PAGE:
Alternatively, faulty lighting (i.e. flicking intermediately or older style LEDS with varying colour outputs) can also effect the eyes, causing further headaches and is particularly hazardous for those suffering from light induced migraines or epileptic fits. There is currently a great deal of interest in the impact of LED flicker on mental health. CIBSE (The Chartered Institution of Building Services Engineers) & SLL (Society of Light and Lighting) are inviting organisations to pitch for a research project into human perception of flicker to ascertain if there are detrimental effects on performance.

Current research suggests that flicker causes irritation through the stroboscopic effect. This is a visual phenomenon caused by the misidentification that occurs when continuous motion is represented through a series of short light emittances. At low frequency bands the effects are more noticeable. 

          70Hz and below – Apparent to all

          100 – 120Hz – Noticeable to a select few.

          120 – 160Hz – Almost undetectable

          >160Hz – Not perceptible to the human eye

All products at 299 operate in excess of 120Hz and so should be imperceptible to all employees at a workplace.

Ideally, the lighting in a workplace will enable an employee to concentrate to the best of their ability for extended periods of time. Producing high quality work will give staff both a feeling of satisfaction and job security, boosting their overall well-being. Guidelines are in place (the following are taken from CIBSE’s website) that dictate the optimum Lux. For office spaces the task area should be between 300-500 Lux, in other working environments this can vary to as little as 100 Lux in Hotel Entrance Halls or as much as 700 Lux in showrooms.

The idea of having different Lux levels for differing workspaces is a recent one. Previously best practice was to ensure that all lighting was homogenous in its output proving a blanket 500 lux everywhere.

But lighting has evolved with the tenant in mind so that workspace lighting is first evaluated by what activities are being done in a space, therefore lighting varies across breakout spaces, meeting rooms, task areas. These areas require less intensive lighting, as a high level of concentration is not required and it gives employees’ eyes the chance to rest. The concept of variable lux levels through the space not only contributes to energy savings (don't forget the dimming and movement sensors could hugely contribute to more energy savings), but also gives the creative office fit out and architects an opportunity to express creative ideas and push the design of the office space further.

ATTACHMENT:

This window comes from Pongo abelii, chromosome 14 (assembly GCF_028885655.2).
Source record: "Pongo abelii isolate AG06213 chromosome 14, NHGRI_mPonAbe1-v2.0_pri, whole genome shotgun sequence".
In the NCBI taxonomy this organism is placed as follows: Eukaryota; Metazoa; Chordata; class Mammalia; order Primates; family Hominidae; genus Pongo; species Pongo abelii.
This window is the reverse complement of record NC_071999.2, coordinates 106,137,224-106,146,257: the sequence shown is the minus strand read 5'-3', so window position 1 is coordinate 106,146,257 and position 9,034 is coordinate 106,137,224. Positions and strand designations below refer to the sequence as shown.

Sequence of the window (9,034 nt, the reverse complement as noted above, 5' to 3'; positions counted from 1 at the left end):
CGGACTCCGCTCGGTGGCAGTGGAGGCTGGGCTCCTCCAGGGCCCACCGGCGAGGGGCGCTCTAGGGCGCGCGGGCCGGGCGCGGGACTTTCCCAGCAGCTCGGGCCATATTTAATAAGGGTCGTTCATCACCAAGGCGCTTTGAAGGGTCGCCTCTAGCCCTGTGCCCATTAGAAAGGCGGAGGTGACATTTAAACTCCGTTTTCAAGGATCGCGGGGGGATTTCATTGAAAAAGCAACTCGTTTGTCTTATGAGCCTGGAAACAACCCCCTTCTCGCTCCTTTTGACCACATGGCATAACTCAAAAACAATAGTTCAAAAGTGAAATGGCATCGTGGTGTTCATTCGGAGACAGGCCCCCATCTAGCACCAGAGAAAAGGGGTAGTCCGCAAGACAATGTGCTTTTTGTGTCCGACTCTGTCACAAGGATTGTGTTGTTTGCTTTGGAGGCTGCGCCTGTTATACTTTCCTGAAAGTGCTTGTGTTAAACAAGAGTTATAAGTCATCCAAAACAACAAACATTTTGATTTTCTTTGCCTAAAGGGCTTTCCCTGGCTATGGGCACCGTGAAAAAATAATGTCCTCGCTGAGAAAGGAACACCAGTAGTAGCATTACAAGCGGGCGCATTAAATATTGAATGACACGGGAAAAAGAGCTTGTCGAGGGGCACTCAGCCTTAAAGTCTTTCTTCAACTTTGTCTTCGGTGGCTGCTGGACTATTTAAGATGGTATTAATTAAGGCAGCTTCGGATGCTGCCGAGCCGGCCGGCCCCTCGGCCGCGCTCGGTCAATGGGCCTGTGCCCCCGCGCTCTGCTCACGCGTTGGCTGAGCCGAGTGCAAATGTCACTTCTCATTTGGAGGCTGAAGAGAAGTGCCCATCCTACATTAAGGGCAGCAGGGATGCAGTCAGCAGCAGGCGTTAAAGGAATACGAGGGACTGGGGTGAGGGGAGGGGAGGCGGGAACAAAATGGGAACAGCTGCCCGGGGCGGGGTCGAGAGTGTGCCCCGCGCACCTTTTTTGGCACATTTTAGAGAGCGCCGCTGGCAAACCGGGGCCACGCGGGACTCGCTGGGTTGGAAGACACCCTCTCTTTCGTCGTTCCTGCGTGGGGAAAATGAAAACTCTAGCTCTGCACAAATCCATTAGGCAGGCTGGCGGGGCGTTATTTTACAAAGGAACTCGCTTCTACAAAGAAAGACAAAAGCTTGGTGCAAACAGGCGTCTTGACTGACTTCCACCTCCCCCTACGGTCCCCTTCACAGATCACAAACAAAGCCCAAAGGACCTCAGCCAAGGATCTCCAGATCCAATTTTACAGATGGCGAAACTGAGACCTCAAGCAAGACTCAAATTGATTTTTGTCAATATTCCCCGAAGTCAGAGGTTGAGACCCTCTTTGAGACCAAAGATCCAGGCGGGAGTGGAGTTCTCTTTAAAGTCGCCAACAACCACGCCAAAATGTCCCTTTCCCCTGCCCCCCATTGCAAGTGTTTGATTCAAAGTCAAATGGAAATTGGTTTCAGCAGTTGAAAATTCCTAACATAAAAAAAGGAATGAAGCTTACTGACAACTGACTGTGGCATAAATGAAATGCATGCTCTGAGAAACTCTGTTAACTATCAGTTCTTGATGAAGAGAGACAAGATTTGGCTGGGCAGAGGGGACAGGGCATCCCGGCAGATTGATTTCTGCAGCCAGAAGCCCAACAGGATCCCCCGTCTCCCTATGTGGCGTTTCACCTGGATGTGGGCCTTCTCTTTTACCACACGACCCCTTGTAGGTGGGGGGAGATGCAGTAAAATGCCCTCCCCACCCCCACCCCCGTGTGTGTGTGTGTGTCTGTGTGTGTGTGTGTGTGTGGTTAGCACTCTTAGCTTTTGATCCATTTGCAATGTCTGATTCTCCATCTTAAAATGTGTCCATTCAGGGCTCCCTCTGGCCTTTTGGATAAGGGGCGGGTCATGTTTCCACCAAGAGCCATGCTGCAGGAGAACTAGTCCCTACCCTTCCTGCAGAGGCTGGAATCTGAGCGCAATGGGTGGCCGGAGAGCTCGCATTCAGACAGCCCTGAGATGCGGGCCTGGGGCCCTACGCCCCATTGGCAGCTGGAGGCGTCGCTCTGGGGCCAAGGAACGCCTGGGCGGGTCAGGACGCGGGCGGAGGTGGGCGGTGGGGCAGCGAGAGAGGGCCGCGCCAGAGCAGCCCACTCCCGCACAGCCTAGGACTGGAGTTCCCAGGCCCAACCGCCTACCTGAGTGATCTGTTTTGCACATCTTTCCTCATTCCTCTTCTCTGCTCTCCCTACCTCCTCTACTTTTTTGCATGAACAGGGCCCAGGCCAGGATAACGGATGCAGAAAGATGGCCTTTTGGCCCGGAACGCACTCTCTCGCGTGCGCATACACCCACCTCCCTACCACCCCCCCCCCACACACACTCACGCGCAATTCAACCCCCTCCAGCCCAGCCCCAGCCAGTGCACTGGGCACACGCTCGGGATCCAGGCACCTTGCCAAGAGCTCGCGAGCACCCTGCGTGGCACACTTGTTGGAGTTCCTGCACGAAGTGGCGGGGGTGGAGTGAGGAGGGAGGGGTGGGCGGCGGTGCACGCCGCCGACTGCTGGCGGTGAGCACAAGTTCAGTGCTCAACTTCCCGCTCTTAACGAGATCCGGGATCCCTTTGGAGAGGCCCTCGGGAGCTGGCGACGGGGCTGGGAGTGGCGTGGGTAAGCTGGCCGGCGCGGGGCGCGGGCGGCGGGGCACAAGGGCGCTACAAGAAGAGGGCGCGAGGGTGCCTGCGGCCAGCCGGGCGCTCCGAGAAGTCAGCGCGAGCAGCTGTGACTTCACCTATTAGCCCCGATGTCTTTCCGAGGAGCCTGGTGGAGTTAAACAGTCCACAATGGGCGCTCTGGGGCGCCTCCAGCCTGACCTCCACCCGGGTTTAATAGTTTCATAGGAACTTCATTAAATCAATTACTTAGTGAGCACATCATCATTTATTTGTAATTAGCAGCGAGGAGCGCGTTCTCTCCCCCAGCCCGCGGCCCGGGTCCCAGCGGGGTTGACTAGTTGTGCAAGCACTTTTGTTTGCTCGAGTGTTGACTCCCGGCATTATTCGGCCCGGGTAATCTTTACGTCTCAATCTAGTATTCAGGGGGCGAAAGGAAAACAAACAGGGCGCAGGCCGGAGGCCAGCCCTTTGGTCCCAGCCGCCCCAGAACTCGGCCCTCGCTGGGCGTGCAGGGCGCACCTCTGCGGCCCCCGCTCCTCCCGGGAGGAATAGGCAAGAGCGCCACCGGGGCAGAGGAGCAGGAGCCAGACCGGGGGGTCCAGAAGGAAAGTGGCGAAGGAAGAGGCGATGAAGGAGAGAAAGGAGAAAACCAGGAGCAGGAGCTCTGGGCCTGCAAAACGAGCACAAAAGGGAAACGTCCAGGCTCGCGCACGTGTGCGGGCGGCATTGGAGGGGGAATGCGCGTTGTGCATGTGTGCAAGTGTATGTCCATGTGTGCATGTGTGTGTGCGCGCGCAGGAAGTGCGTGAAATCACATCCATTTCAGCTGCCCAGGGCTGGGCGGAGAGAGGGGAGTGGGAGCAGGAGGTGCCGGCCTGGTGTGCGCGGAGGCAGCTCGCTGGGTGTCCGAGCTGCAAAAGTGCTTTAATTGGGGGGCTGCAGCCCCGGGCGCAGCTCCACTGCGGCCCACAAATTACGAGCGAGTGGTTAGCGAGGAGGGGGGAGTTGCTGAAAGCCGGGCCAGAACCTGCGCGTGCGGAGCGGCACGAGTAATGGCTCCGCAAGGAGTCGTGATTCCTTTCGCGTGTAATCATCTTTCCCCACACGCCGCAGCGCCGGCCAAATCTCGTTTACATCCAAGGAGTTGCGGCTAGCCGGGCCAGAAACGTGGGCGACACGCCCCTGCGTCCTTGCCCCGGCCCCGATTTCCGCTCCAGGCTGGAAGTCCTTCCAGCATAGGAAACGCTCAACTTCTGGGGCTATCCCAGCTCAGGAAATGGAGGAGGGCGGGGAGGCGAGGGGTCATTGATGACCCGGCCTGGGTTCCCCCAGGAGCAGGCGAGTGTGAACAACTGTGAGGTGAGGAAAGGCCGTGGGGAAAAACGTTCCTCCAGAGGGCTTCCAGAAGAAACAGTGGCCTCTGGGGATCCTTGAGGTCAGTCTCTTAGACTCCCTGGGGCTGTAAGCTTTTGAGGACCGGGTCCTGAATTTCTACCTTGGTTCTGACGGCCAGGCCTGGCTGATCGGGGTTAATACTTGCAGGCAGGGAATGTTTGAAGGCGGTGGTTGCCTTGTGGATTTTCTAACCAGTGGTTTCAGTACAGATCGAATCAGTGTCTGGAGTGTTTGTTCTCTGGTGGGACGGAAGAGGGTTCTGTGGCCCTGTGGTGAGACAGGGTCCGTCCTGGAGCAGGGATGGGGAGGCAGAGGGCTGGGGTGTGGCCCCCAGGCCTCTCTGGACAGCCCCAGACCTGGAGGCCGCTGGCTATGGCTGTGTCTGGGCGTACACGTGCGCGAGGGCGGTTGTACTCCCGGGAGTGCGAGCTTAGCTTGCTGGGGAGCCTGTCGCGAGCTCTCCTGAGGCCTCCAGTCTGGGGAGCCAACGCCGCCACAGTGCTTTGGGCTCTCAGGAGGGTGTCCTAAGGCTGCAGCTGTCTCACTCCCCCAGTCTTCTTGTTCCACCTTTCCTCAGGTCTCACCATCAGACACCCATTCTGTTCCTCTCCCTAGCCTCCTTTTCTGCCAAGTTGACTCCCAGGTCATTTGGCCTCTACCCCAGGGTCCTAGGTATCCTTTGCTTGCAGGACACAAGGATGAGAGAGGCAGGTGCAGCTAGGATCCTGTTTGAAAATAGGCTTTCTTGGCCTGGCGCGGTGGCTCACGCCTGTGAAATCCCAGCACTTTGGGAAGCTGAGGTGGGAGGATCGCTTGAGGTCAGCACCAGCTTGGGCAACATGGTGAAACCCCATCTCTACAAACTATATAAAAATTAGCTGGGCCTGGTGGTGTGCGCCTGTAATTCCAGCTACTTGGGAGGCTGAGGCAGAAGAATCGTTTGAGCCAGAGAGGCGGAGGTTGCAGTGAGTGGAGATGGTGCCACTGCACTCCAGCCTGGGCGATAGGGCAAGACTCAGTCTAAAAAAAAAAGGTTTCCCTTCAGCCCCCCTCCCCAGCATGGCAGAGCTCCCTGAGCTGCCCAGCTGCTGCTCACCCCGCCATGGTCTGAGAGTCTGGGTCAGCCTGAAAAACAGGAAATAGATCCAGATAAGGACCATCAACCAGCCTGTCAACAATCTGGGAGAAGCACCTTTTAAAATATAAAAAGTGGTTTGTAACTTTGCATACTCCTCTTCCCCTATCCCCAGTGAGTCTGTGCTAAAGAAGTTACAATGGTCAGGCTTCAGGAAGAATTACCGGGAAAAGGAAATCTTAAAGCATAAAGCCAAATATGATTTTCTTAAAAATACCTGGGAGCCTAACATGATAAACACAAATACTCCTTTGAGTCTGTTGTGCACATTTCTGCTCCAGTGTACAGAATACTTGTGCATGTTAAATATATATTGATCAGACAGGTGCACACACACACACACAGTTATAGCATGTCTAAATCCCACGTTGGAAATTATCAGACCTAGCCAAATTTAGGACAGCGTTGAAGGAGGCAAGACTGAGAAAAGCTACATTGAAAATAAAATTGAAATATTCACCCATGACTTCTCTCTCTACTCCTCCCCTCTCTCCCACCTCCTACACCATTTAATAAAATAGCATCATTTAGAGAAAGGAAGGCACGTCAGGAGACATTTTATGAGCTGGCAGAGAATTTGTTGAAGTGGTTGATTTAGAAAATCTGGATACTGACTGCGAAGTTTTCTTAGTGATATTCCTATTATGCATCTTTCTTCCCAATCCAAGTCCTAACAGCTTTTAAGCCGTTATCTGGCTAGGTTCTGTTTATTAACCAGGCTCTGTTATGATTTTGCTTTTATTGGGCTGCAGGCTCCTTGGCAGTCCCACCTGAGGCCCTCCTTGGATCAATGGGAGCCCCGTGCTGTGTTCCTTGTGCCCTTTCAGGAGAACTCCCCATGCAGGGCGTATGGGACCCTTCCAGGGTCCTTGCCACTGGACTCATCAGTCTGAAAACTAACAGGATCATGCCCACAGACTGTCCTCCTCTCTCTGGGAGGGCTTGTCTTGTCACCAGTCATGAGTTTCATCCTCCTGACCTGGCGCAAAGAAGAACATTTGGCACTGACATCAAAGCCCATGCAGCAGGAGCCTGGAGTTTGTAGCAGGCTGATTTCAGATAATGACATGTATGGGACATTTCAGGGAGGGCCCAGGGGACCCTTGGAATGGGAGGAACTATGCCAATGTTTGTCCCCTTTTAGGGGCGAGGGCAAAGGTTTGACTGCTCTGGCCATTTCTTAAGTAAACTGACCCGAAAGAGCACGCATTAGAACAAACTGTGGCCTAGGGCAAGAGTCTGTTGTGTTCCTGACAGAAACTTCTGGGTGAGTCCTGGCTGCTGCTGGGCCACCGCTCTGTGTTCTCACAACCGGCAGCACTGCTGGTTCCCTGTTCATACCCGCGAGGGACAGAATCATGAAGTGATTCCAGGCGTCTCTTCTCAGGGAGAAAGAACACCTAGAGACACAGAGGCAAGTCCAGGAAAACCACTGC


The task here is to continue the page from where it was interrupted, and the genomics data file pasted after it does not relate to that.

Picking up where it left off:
People should be in the centre of the design and the office space is not an exception.

To give an idea of how we utilise the office lighting and dimming settings, here are a few of our more popular products and their features;

The Oka can have DALI dimming, adjusting colour temperature from a warm 2700K to 5000K whenever the user requires and offers a direct-indirect distribution as well as a low, glare-free light for a healthy working environment.

The Faseny, with its expertly designed diffuser, it distributes omnidirectional light evenly making it a perfect choice for an LG7 designed work space. An early adopter to the latest LED technology of the tunable white, giving the user the freedom to select the colour temperatures between 2700K and 6500K.

The Lopen, energy efficient and with the ability to remove the diffuser. Available in 4 colours to suit the lighting of any workspace.

The Glyde, with its clear panel it supplies glare-free light for maximum visual comfort in any space. Lighting intensity can be dimmed via DALI and three colour temperatures are available to suit any application.

If you should have any questions relating to your lighting needs do please contact our team. We use our vast knowledge and experience as well as the latest Lighting design software, DIALux (for more information on how we utilise this programme click here) to ensure we get your lighting just right.

 


* Constant Current Reduction (CCR) dimming - for products dimmed only on higher range, e.g. 20% – 100%. On lower range this feature can have a negative impact on the light quality (i.e. uneven light output and colour temperature variation).

Pulse Width Modulation (PWM) dimming - for dimming range from 1% to 20%.